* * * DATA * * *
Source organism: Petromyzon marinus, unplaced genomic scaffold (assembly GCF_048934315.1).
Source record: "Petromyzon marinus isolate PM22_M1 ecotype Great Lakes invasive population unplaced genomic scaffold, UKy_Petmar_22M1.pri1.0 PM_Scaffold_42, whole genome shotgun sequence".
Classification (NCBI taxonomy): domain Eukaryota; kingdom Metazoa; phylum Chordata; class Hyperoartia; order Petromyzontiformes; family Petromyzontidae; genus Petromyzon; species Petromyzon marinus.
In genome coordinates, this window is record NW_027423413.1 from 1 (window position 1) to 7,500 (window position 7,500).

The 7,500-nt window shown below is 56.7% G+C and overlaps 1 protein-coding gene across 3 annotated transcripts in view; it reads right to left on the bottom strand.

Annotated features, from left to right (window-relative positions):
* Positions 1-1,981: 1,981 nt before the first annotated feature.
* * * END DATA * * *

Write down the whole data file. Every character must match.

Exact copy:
Source organism: Petromyzon marinus, unplaced genomic scaffold (assembly GCF_048934315.1).
Source record: "Petromyzon marinus isolate PM22_M1 ecotype Great Lakes invasive population unplaced genomic scaffold, UKy_Petmar_22M1.pri1.0 PM_Scaffold_42, whole genome shotgun sequence".
Classification (NCBI taxonomy): domain Eukaryota; kingdom Metazoa; phylum Chordata; class Hyperoartia; order Petromyzontiformes; family Petromyzontidae; genus Petromyzon; species Petromyzon marinus.
In genome coordinates, this window is record NW_027423413.1 from 1 (window position 1) to 7,500 (window position 7,500).

The 7,500-nt window shown below is 56.7% G+C and overlaps 1 protein-coding gene across 3 annotated transcripts in view; it reads right to left on the bottom strand.

Annotated features, from left to right (window-relative positions):
* Positions 1-1,981: 1,981 nt before the first annotated feature.